Sales of single-families and condos increased in September in the Boston area in September compared with the year before, according to a new report from real estate research firm the Warren Group and the Greater Boston Association of Realtors.
At the same time, the report—which tracked closed deals in 64 towns and cities, including Boston—also found that prices were either up only slightly last month or down. And there were generally more homes for prospective buyers to choose from in September than previously.
These conditions have the realtors association suggesting the once unthinkable: That the Boston-area housing market—so long the domain of ceaseless escalating prices, vicious bidding wars, and often paltry inventory—might be turning in favor of buyers.
“The sellers’ market is likely over, or at least the balance has shifted,” Jim Major, president of the Greater Boston Association of Realtors and an agent with Century 21 North East in Woburn, said in a statement. “With sale prices having begun to stabilize, more homes and condos available for sale, and properties sitting on the market longer, home values have most likely peaked in many areas.”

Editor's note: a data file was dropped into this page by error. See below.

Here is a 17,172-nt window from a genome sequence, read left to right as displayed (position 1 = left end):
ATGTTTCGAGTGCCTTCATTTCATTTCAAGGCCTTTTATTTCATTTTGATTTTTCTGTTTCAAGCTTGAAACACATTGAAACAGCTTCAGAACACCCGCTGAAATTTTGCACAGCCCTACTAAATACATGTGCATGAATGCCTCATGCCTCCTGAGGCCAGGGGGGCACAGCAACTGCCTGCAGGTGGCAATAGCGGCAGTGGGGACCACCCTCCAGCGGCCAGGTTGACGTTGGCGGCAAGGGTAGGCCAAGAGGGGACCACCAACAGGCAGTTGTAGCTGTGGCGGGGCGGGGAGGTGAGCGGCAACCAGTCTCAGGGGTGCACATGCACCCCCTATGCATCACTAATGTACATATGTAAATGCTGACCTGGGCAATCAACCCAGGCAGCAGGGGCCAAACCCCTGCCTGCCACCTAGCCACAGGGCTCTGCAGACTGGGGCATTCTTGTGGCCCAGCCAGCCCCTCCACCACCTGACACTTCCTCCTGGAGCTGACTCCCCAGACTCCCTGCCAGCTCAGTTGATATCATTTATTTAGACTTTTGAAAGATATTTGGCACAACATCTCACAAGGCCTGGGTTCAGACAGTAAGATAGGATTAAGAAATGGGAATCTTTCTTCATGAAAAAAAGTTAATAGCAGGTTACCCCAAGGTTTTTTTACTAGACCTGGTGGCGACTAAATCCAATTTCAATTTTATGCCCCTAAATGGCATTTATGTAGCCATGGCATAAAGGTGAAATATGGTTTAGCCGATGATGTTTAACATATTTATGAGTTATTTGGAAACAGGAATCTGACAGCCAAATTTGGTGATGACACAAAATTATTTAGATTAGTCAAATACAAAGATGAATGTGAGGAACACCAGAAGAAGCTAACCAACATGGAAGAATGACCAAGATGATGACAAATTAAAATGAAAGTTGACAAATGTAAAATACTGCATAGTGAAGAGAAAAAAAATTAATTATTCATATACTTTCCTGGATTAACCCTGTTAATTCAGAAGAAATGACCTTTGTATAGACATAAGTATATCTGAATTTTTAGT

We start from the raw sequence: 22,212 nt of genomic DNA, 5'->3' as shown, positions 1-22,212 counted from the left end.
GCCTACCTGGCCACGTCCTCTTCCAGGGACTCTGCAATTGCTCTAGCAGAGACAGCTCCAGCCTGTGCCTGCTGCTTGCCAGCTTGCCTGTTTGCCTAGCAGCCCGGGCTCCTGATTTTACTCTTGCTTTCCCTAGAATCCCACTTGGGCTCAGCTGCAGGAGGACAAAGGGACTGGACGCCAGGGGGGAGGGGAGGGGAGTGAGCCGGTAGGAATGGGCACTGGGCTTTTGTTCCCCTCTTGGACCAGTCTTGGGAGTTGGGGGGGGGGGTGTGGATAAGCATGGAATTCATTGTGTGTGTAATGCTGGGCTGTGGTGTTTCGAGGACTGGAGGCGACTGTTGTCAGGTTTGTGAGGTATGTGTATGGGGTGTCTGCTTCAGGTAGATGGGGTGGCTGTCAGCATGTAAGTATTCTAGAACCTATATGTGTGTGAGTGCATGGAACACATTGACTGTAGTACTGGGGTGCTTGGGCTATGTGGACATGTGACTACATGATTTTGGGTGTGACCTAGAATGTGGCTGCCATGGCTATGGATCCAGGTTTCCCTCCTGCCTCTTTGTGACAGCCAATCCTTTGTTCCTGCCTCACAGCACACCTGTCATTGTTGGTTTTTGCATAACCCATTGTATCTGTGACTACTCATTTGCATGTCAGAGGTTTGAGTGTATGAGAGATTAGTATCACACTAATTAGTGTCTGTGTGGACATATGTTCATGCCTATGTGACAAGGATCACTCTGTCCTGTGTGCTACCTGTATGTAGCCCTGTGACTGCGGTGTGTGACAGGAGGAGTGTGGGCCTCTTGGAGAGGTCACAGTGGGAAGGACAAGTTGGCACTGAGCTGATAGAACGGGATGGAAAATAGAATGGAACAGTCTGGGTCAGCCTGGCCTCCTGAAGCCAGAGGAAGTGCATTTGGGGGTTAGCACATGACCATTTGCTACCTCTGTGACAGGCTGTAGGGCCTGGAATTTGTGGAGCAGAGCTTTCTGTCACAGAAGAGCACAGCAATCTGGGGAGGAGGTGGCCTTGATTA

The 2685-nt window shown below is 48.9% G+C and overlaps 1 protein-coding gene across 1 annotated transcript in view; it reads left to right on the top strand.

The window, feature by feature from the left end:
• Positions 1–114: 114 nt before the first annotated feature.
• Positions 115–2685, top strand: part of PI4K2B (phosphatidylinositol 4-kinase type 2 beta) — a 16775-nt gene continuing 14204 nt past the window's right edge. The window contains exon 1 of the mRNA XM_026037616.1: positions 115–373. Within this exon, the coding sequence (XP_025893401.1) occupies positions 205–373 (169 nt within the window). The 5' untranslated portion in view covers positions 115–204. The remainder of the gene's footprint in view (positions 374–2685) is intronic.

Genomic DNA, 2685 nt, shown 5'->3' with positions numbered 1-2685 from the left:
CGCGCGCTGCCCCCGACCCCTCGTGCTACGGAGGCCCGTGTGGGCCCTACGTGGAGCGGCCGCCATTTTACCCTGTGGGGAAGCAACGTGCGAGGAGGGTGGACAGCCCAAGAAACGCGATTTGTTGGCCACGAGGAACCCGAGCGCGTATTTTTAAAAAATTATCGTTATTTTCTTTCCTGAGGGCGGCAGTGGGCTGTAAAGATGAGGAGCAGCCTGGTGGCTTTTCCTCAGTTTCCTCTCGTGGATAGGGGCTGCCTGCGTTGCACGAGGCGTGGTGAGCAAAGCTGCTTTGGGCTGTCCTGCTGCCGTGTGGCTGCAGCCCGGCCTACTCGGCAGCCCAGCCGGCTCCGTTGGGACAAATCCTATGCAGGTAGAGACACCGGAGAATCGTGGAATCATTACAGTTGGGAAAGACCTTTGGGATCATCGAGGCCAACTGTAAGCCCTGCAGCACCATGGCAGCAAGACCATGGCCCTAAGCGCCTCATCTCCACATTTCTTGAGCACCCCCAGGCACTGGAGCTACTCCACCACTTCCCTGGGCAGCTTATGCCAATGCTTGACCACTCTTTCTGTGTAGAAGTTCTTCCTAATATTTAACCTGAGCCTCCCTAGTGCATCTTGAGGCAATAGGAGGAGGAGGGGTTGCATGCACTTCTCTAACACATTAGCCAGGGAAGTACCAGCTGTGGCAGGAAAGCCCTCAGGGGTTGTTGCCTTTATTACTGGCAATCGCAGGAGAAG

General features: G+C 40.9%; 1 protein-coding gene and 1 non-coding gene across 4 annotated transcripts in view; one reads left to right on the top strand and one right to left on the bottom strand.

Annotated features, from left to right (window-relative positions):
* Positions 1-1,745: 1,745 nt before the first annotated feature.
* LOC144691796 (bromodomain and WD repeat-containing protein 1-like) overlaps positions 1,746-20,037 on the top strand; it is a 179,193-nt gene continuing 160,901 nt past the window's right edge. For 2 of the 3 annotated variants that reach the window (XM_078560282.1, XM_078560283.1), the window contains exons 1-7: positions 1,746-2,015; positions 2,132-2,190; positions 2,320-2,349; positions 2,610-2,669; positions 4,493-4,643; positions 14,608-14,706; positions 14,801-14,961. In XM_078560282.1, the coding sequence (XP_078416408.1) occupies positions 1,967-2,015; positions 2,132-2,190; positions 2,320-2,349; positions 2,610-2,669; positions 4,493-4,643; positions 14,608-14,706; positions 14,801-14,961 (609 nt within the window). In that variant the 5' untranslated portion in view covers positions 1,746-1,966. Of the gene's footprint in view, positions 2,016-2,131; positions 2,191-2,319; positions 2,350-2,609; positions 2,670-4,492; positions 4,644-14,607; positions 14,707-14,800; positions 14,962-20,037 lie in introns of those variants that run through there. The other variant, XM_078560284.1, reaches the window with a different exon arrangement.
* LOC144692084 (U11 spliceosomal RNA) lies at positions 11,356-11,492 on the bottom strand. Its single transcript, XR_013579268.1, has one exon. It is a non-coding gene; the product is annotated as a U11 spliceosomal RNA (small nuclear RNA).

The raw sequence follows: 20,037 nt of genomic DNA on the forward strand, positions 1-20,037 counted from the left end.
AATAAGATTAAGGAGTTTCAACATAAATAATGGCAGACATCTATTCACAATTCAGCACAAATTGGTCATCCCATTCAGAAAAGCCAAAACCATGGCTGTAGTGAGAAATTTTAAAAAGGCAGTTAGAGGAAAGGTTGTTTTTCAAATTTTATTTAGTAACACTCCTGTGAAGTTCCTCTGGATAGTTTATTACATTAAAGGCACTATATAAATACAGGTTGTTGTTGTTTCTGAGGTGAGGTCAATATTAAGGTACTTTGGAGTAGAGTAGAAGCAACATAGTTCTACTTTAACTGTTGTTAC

Major also described the regional market as “a more normal” one in September—not necessarily one that’s a bonanza for buyers, but perhaps trending toward that.
Single-family sales in the Boston region increased 6.5 percent in September, to 1,060, compared with the same month in 2018, though the number was down more than 32 percent from August, which is traditionally busier anyway because of summer relocations.
Meanwhile, the median sales price for a Boston-area single-family reached a September record of $605,000, a relatively modest 1.7 percent gain from the year before, though again off from August, when the median price was $640,000.
As for Boston-area condos, the median sales price was $549,000 in September, down 4.1 percent from September 2018 and 3.5 percent from August. Sales, though, were up annually 3.4 percent, to 790. They were down month to month—interestingly by more than 32 percent, like with single-families. See the chart below for a wider lens.
The rises in sales was due not just to the perennial demand for homes in the steadily growing region, according to the realtors association. It also reflected the declines in prices, either year to year or month over month, and an increase in the inventories of available homes.
The number of active condo listings, for instance ,was up 8.7 percent annually and 22.1 percent monthly in September. The number of active single-family listings was up 14.6 percent monthly, though down 11.4 percent annually.
“In many communities,” Major said, “the number of homes for sale has been on the rise since August and that’s led to slower price appreciation and even some price adjustments, as well as less frequent bidding wars, all of which is good news for buyers.”